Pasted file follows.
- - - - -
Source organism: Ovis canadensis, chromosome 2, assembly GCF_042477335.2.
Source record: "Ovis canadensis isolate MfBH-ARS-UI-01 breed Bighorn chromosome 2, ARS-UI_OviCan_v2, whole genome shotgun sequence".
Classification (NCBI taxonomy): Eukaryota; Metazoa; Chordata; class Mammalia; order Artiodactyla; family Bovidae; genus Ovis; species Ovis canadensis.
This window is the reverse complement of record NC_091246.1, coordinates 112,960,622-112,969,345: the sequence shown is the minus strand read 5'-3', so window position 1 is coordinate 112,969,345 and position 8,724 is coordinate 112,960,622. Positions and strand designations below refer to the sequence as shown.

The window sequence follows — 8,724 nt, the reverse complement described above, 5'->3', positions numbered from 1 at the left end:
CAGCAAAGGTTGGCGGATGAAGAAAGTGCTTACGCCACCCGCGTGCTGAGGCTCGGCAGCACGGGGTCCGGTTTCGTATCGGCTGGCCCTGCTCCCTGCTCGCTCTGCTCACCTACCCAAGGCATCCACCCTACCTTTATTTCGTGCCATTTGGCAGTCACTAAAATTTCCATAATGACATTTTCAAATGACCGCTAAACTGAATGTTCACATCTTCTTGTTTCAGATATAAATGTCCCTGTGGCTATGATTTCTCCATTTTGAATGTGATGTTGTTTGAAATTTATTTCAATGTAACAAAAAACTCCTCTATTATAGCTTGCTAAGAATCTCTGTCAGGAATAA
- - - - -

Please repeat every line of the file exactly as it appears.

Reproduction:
Source organism: Ovis canadensis, chromosome 2, assembly GCF_042477335.2.
Source record: "Ovis canadensis isolate MfBH-ARS-UI-01 breed Bighorn chromosome 2, ARS-UI_OviCan_v2, whole genome shotgun sequence".
Classification (NCBI taxonomy): Eukaryota; Metazoa; Chordata; class Mammalia; order Artiodactyla; family Bovidae; genus Ovis; species Ovis canadensis.
This window is the reverse complement of record NC_091246.1, coordinates 112,960,622-112,969,345: the sequence shown is the minus strand read 5'-3', so window position 1 is coordinate 112,969,345 and position 8,724 is coordinate 112,960,622. Positions and strand designations below refer to the sequence as shown.

The window sequence follows — 8,724 nt, the reverse complement described above, 5'->3', positions numbered from 1 at the left end:
CAGCAAAGGTTGGCGGATGAAGAAAGTGCTTACGCCACCCGCGTGCTGAGGCTCGGCAGCACGGGGTCCGGTTTCGTATCGGCTGGCCCTGCTCCCTGCTCGCTCTGCTCACCTACCCAAGGCATCCACCCTACCTTTATTTCGTGCCATTTGGCAGTCACTAAAATTTCCATAATGACATTTTCAAATGACCGCTAAACTGAATGTTCACATCTTCTTGTTTCAGATATAAATGTCCCTGTGGCTATGATTTCTCCATTTTGAATGTGATGTTGTTTGAAATTTATTTCAATGTAACAAAAAACTCCTCTATTATAGCTTGCTAAGAATCTCTGTCAGGAATAA